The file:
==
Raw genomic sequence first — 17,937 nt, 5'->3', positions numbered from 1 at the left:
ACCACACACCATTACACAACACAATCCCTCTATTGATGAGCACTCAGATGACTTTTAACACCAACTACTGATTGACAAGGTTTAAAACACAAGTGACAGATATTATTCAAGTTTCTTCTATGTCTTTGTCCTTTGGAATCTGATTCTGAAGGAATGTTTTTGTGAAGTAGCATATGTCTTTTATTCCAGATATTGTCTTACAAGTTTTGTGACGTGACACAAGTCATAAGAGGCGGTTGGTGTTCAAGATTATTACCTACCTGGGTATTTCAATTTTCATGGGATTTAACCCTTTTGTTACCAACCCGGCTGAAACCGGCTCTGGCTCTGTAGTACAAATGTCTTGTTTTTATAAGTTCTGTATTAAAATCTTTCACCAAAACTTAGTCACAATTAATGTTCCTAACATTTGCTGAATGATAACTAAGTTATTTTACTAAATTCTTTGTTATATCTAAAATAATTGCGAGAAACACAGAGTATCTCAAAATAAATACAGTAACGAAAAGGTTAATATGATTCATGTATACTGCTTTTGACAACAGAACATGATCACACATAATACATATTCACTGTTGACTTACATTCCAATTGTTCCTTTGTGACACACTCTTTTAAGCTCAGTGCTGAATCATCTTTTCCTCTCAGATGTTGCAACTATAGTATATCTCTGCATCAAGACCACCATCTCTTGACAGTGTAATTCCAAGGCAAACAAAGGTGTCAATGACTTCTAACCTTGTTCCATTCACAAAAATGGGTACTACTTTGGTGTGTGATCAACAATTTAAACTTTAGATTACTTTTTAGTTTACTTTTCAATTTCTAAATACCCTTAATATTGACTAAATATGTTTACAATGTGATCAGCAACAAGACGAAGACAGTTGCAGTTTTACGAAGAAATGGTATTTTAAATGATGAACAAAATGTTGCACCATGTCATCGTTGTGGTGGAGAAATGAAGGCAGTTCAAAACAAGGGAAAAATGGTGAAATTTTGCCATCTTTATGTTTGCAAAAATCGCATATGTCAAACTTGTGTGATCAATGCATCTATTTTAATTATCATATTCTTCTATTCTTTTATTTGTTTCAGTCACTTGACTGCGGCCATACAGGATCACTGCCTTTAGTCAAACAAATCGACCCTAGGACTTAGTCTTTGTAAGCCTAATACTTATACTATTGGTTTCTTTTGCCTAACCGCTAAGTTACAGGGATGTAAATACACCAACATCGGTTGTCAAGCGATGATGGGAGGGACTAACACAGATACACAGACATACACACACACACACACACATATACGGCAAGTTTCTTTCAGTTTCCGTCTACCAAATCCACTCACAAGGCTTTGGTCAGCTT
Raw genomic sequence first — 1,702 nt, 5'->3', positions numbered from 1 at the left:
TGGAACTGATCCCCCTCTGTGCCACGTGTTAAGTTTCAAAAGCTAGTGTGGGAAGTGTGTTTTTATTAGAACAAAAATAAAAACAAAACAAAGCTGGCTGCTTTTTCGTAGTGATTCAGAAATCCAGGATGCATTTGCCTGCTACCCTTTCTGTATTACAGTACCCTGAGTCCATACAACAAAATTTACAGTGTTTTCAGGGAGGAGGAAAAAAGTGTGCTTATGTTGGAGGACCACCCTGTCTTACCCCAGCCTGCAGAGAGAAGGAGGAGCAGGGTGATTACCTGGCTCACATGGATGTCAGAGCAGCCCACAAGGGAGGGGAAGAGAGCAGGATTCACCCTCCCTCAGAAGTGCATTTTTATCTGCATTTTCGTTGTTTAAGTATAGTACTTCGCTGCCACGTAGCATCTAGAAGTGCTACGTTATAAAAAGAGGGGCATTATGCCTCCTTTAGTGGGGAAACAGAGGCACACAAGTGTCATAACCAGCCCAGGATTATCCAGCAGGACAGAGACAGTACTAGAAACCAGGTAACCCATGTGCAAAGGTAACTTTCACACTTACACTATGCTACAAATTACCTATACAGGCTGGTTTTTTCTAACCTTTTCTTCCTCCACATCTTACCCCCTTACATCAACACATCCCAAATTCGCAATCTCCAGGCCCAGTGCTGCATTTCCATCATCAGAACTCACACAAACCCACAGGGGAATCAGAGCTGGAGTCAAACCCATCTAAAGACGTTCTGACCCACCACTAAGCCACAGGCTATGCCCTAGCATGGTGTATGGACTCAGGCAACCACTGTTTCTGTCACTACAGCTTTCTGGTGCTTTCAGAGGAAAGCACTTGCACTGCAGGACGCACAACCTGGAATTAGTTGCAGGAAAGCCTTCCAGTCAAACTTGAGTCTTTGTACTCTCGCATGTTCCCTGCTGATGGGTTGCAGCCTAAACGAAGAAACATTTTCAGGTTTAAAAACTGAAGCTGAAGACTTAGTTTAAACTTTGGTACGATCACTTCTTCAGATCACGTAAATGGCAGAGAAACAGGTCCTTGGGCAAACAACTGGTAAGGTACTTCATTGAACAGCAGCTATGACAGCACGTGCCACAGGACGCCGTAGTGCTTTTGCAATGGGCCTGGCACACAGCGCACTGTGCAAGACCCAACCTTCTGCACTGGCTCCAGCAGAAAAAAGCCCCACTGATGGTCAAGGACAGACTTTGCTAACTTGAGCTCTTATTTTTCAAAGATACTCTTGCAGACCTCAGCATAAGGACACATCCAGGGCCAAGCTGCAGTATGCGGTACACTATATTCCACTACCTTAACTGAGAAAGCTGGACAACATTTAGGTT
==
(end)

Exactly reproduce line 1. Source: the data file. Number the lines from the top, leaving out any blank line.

Raw genomic sequence first — 17,937 nt, 5'->3', positions numbered from 1 at the left: